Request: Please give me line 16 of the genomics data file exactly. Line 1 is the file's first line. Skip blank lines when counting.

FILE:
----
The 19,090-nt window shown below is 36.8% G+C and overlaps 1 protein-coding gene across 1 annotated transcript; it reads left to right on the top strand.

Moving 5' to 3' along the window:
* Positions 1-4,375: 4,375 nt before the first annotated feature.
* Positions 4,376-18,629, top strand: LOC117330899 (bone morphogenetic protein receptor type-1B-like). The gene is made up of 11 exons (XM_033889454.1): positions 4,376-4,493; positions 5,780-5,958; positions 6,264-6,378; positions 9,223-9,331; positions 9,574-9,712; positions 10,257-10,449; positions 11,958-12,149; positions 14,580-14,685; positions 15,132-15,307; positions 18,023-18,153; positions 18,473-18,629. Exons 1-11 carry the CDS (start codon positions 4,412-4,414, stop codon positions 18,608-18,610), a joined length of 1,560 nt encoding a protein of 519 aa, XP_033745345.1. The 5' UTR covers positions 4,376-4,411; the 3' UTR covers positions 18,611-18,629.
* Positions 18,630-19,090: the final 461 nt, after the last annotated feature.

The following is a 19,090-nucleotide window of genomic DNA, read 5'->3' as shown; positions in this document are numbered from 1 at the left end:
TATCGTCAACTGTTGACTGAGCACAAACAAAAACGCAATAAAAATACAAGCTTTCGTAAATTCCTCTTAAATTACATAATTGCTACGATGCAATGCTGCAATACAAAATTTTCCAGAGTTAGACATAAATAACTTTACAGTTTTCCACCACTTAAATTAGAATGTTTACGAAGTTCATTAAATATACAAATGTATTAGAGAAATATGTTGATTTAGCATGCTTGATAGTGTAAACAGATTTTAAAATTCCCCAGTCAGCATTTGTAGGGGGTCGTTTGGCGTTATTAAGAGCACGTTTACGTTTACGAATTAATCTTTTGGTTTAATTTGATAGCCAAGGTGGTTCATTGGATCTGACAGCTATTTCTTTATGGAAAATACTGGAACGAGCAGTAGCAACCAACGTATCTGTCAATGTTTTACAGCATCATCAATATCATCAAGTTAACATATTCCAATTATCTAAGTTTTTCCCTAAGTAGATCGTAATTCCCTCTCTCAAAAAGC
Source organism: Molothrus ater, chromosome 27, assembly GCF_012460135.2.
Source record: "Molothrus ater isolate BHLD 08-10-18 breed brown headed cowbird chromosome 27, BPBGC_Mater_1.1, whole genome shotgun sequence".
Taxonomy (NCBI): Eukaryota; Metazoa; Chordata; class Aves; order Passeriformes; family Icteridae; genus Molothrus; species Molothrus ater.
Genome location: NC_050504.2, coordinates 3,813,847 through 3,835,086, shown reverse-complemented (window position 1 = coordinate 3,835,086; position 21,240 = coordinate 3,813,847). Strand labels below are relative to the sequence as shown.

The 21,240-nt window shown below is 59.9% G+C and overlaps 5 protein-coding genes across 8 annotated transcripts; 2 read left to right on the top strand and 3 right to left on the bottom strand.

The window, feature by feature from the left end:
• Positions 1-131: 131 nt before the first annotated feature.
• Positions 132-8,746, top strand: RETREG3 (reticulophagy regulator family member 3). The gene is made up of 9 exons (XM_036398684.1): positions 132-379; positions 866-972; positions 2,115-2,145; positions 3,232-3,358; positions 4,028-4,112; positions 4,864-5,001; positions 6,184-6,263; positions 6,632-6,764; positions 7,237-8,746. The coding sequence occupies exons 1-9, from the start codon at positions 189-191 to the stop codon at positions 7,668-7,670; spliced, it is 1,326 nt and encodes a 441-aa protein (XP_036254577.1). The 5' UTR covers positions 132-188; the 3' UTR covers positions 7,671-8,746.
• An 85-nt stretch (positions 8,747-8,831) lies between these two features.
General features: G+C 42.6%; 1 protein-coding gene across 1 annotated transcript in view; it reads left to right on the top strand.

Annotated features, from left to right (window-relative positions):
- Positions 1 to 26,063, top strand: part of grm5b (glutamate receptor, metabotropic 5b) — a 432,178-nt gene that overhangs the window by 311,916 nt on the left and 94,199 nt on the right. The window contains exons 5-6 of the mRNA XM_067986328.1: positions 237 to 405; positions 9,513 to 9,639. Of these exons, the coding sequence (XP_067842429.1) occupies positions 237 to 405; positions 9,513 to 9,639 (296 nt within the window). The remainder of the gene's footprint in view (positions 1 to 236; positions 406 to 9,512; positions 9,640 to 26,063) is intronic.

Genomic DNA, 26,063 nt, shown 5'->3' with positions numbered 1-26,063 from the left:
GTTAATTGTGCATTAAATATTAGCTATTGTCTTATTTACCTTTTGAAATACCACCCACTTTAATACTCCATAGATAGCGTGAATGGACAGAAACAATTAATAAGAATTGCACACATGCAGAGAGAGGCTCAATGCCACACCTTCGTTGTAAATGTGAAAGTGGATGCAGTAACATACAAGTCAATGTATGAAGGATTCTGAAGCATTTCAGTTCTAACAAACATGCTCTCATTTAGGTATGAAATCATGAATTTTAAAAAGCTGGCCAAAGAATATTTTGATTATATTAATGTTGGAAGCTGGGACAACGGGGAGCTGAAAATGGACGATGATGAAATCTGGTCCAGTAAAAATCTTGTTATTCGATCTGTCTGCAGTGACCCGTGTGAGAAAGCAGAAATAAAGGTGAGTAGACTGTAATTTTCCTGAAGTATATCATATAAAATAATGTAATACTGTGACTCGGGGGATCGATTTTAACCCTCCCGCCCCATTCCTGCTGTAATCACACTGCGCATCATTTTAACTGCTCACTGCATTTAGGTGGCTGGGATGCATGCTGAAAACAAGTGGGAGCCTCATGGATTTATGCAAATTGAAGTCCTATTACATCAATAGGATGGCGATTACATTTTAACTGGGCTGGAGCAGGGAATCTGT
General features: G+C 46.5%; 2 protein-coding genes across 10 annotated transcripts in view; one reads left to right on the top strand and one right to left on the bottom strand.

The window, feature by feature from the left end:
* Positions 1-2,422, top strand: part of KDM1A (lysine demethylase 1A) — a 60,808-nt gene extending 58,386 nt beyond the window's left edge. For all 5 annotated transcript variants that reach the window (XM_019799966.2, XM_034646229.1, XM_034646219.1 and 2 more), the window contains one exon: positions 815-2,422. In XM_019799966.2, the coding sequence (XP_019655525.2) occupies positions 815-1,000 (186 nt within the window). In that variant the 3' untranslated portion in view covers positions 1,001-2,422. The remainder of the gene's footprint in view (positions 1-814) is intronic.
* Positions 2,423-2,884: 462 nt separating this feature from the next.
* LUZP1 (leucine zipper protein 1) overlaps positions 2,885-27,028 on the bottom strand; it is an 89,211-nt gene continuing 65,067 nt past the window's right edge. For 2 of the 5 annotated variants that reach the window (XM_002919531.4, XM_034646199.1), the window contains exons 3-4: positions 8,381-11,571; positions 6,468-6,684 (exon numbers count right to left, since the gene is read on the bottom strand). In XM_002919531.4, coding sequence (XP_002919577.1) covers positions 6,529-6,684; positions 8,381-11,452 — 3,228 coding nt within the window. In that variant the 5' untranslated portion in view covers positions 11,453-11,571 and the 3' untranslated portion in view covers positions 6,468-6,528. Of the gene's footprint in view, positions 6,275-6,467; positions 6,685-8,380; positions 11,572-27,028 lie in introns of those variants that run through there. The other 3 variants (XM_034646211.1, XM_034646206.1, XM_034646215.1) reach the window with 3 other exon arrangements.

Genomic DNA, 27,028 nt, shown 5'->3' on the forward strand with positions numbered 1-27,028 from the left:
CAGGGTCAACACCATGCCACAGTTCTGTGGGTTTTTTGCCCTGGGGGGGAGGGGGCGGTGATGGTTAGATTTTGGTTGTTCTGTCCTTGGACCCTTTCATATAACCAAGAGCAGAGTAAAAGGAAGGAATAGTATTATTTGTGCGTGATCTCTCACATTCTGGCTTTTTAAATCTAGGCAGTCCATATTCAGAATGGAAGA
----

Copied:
• An 85-nt stretch (positions 8,747-8,831) lies between these two features.